CITY of Newcastle believes it may have found a solution for Stockton's worsening beach erosion, but is unsure if it's allowed to pursue it.
A lord mayoral minute passed on Tuesday night seeks answers from the state government about the possibility of offshore sand mining to combat the erosion crisis. It's estimated up to 70 metres has been lost from the beach since 1981.
Lord Mayor Nuatali Nelmes cited a state government funded report that identifies offshore sand extraction as one of the only viable methods for large-scale beach nourishment along the open coast.
Cr Nelmes said despite this expert advice from the University of NSW's Water Research Laboratory, the government's position "remained unclear".
She said clarity was needed from the Office of Environment and Heritage (OEH) to move forward with a plan for the threatened coastal strip.
"A recent NSW government-sponsored report identified offshore sand extraction as possibly the only method to renourish Stockton Beach, however it remains unclear whether the NSW government will support the use of this mechanism as part of City of Newcastle's coastal management program," she said.
"I want to thank the Stockton Community Liaison Group and the Newcastle Coastal Planning Working Group for the work they have done to date to address coastal erosion at Stockton.
"It is clear from my discussions with both groups that clarity from the NSW government is urgently needed to move forward with our vital coastal planning and management."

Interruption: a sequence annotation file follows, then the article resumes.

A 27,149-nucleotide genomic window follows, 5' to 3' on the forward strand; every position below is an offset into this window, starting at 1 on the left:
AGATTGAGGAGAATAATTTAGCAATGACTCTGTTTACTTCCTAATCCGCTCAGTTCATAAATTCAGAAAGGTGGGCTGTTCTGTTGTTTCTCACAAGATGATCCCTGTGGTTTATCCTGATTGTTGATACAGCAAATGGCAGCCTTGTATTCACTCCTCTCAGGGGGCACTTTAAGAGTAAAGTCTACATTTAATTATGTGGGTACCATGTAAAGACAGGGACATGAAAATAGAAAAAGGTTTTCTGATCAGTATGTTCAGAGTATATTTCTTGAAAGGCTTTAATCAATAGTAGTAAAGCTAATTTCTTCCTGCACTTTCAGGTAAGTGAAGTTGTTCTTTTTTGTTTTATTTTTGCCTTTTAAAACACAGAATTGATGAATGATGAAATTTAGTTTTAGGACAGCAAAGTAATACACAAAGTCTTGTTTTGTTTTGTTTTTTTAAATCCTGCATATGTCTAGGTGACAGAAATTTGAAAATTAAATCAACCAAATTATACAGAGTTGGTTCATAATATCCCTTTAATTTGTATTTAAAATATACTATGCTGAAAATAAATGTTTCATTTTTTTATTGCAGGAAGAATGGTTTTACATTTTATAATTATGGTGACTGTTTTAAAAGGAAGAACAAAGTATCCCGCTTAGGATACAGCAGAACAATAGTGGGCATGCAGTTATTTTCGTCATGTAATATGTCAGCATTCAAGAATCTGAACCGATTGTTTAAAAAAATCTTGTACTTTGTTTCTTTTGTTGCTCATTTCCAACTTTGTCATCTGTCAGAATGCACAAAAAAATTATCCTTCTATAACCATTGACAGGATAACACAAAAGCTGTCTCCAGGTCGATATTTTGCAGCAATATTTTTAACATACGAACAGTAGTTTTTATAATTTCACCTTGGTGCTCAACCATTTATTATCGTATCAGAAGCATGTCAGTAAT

Stockton-based coastal erosion expert associate professor Ron Boyd, of Newcastle University's School of Environmental and Life Sciences, said there were limited options for sourcing sand and offshore extraction could be the most suitable and cost effective method.
"The severe sand erosion problem at Stockton can only be remediated by sand replenishment," Professor Boyd said.
"I'm aware that there's an abundance of sand available on the inner shelf off Newcastle for this purpose, as well as a large sand deposit accumulating seaward of Nobbys Beach.
"Many coastal councils would also be considering this option, and in the short window available to draft Coastal Management Programs, it's critical to identify if this option is available and how to proceed to include it."
An OEH spokesman said all feasible options would be investigated.
"This work includes investigating how much sand would be required to address community concerns, what would be the environmental impacts of any proposed scheme, how any proposed activities would be funded and what constraints might exist with extracting sand," he said.
"Sand extraction for beach replenishment is legal in NSW however, the abovementioned issues and any other required by various legislation, such as the Offshore Minerals Act, would need to be considered during any approval process."
The Herald's Opinion: Time for a close look at a real solution for Stockton Beach